There are 10 million children exposed to domestic violence each year. In the US, women who experience physical violence by a partner every year totals 4,774,000. To put these numbers in perspective, between 2001 and 2012, the number of American troops killed in Afghanistan and Iraq was 6,488. The number of American women that were murdered by a current or ex male partner during that same time was 11,766. That is nearly DOUBLE the amount of casualties lost during the war.
So what is domestic violence? It is the willful intimidation, physical assault, sexual assault and/or other abusive behavior as part of a systematic pattern of power and control perpetrated by one intimate partner against another. It includes physical violence, sexual assault, threats and emotional abuse. The frequency and severity of domestic abuse can vary dramatically. It can affect men, women and children, regardless of their ethnicity, race, age, religion, education or social status.
Even good relationships go bad. It can happen to anyone, anywhere and often can be difficult to recognize as domestic abuse. This is a survivor’s story (It is a compilation of stories and all names have been changed):
It started as “love at first sight”, but ended as not happily ever after.
When I first saw Tyler I was taken in his kind eyes. I melted when he glanced my way. We started dating. He was always so sweet, holding the doors open for me, taking me to dinner and shows. We even started spending time with his family. Soon we moved in together. Our little apartment was our love nest, or so I thought.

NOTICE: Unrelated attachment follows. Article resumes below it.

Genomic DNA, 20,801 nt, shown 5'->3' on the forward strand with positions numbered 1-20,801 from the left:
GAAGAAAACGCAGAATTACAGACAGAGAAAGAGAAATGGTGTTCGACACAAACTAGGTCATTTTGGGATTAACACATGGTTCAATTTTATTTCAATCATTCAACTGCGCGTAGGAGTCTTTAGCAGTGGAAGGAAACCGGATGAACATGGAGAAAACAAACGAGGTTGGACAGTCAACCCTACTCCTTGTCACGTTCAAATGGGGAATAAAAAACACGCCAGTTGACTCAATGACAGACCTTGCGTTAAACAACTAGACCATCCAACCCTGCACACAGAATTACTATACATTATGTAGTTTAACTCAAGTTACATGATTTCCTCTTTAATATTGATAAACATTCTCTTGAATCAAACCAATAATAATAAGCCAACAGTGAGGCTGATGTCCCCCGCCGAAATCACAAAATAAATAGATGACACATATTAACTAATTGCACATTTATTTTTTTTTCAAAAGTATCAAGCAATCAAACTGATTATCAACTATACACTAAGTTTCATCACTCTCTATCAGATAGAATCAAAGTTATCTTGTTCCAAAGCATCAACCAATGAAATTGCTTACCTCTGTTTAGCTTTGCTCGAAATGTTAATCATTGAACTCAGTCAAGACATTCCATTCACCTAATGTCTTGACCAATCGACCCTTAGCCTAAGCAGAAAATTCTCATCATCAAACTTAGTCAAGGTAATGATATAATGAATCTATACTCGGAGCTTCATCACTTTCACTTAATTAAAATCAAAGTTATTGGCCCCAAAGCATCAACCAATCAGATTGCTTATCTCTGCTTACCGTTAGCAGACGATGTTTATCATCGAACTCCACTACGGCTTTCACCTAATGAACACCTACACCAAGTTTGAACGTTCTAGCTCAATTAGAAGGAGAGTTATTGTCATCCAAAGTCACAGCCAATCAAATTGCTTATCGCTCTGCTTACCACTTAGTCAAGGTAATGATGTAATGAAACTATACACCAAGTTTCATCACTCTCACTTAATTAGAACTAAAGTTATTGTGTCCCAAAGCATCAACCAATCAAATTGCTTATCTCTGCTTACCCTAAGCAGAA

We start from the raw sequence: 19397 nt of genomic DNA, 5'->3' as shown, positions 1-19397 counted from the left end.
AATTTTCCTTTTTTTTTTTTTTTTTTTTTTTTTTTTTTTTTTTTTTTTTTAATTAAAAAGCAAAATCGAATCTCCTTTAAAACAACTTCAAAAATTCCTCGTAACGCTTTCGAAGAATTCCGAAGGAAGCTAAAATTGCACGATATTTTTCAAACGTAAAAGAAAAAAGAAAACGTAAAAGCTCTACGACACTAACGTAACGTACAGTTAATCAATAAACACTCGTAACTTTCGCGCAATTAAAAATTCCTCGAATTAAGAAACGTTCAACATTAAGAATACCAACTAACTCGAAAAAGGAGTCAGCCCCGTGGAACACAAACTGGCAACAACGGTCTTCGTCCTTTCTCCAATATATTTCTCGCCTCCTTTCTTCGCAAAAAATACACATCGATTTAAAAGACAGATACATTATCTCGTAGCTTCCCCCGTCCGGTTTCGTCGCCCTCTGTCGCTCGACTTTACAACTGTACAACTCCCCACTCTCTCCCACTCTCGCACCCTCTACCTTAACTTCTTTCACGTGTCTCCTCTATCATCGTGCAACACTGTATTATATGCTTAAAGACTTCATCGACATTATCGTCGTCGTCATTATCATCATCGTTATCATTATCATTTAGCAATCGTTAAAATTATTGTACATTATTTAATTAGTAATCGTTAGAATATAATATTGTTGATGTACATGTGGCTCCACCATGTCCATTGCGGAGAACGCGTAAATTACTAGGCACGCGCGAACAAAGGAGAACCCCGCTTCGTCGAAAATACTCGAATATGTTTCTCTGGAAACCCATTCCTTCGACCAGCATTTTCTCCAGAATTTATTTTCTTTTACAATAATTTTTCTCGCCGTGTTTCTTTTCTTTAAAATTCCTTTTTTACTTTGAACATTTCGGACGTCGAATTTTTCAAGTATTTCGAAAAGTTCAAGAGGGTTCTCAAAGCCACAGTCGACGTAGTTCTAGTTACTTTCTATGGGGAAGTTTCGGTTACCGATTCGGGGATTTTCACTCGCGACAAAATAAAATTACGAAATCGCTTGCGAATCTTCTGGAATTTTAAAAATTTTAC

It started as subtle questions about where I was, why my trips to the grocery store took so long, who I was with. I didn’t know that this was the start of his control over me. Soon Mr. Charming had turned into a monster. He would never allow me out of our house. Friendships and family slowly were taken away from me. Slaps turned into punches. The bruises harder to conceal. My bones were broken, but I was not allowed to go to the hospital to get them fixed.
Then one night he strangled me. Apparently his dinner that I spent hours making, wasn’t right. Who knows what was wrong with it. I was laying there as he choked me thinking maybe it would be ok if I died. It would be a way out of this hell hole. I must have passed out because when I woke up he was no longer choking me. He wasn’t anywhere in the house and his car was gone.
It didn’t take me long to decide to get out. I didn’t pack anything for fear he would soon be back. I grabbed my purse and ran. Soon a passing car picked me up on the road and brought me to the hospital.
I was able to move into a domestic violence shelter, begin to heal and move on. I am a survivor, and you can be too.
Women who leave their abuser are at a 75% greater risk of severe injury or death than those that stay. It is the most dangerous time.
If you or someone you know needs help, or to understand more about domestic abuse, please contact the Community Referral Agency. The advocates are available 24/7 and can help you with a safety plan and refer you to medical resources that may be available to you as a survivor of domestic abuse.
For more information please visit: www.crashelter.org
Submitted by: Joan Spencer, Development Director at Community Referral Agency
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